Quitting smoking, healthy school lunchboxes and human trafficking are just three of the issues that Griffith researchers will address at the biennial International Social Marketing Conference in Melbourne.
Dr Joy Parkinson, Ra’d Almestarihi, Renata Anibaldi, Dr Denni Arli, Abi Badejo, Julia Carins, Timo Dietrich, Mohammad Kadir and Dr Lisa Schuster will all present papers during the two-day conference in July, hosted by Monash University.
Their research also covers religion’s relationship with charities, changing attitudes to binge drinking, eating habits in the Australian Defence Force and the fight against childhood obesity.
“It shows how research-active we are in this space,” Dr Joy Parkinson (left) says. “We are quickly moving ahead with national projects and many state based projects with work underway in Queensland and Victoria.”
Along with presenting case studies, evaluations and research insights, the conference also offers an ideal backdrop for innovations in the sector.
“It brings together academics and practitioners to consider new evidence-based insights and approaches to changing social behaviours for the good of society,” Dr Parkinson said.
“It’s really useful sharing experiences with like-minded researchers, particularly when we can take something we’ve learned in one context and apply it in a completely different context. New ideas are often born at conferences like this.”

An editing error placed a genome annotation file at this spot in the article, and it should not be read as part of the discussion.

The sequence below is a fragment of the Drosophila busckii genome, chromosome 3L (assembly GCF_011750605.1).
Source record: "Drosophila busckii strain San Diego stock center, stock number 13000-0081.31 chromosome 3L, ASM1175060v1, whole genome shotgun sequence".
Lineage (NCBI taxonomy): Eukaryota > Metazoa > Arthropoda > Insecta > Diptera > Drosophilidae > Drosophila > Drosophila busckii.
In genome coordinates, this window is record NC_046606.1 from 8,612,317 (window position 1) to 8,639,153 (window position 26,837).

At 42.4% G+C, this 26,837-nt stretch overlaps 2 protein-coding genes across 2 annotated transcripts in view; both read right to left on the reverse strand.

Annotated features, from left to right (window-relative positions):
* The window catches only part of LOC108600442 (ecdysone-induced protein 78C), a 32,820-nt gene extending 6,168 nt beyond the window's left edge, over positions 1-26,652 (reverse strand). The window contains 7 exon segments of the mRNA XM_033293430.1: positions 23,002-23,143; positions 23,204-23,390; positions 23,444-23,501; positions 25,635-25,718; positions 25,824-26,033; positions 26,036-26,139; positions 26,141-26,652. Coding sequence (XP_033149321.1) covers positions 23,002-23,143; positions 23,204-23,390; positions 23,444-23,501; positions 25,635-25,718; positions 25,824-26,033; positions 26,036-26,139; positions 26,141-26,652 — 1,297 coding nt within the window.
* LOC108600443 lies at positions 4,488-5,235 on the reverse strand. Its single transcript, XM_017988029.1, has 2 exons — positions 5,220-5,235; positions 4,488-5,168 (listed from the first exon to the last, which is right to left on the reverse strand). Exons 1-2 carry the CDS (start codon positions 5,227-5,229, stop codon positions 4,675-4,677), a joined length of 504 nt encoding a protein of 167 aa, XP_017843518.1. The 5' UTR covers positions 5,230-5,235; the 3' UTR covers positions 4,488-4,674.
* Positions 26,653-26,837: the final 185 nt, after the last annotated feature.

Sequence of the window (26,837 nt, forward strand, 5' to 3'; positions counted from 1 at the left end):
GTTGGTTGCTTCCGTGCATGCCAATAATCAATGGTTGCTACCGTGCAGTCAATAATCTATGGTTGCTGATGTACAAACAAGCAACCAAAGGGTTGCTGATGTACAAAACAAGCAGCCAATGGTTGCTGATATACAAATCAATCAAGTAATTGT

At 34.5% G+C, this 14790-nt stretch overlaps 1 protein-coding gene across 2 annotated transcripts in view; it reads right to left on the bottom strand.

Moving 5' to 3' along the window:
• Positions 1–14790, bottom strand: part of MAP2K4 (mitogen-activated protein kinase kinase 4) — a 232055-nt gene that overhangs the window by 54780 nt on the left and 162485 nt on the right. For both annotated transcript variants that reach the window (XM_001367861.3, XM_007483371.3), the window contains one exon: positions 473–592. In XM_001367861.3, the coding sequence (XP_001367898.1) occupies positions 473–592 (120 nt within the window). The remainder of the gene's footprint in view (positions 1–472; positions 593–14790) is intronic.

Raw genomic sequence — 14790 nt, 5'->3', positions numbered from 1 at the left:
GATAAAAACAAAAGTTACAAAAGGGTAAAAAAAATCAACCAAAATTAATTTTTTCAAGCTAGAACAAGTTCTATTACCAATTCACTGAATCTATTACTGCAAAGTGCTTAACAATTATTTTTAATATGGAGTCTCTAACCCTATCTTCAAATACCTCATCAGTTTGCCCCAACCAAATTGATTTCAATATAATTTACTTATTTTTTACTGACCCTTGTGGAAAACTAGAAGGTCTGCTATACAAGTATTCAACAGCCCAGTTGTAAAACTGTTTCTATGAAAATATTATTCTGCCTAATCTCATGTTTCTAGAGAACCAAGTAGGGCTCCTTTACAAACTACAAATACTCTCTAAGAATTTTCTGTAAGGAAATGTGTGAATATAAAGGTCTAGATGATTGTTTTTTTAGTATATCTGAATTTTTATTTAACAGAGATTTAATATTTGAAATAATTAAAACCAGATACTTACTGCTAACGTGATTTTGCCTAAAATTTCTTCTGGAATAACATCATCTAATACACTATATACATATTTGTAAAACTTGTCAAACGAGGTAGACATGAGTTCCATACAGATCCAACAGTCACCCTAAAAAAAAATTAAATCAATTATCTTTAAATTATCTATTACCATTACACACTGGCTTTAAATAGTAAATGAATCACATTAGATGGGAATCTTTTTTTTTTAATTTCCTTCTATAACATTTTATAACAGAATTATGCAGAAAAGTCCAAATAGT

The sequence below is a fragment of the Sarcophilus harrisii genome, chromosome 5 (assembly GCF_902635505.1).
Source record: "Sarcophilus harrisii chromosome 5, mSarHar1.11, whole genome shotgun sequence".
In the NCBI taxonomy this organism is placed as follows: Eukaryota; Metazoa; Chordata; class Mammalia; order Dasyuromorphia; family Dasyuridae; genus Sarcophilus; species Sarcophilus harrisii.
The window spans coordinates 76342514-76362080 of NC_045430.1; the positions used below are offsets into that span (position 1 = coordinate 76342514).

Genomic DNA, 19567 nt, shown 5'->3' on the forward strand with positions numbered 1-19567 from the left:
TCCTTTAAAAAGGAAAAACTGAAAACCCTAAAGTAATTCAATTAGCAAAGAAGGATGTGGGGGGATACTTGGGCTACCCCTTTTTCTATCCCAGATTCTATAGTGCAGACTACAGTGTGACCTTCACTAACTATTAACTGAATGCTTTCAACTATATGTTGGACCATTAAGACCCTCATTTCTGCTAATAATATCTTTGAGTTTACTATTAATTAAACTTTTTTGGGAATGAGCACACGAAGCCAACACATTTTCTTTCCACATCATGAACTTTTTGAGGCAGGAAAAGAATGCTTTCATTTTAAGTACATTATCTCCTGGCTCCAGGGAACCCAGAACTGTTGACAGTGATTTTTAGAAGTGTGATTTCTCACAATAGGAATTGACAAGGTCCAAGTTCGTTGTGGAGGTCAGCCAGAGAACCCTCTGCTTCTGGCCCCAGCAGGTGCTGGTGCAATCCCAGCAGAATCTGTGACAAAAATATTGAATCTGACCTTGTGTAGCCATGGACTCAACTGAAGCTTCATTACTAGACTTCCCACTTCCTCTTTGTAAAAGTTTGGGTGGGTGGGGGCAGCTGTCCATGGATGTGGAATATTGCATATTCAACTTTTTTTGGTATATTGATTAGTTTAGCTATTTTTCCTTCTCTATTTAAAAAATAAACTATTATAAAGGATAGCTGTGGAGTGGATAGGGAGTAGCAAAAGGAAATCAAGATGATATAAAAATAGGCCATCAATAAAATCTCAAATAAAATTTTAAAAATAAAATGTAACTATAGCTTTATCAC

Social Marketing @ Griffith, only the second centre of its kind in Australia, was showcased in the United States last month by Dr Parkinson and centre director, Professor Sharyn Rundle-Thiele, who outlined evaluation techniques used by researchers at Griffith.
Social Marketing @ Griffith is the first social marketing research centre to extend its focus beyond health, to include a broad range of areas needing change. Social marketing involves the use of commercial marketing techniques to influence and facilitate behaviours that benefit individuals and communities.
The ISM Conference opens at 9am on Thursday, July 17, and includes keynote addresses by David Paterson, chief innovation officer of World Vision, and Professor Simone Pettigrew, an expert in health promotion using consumer behaviour strategies at Curtin University.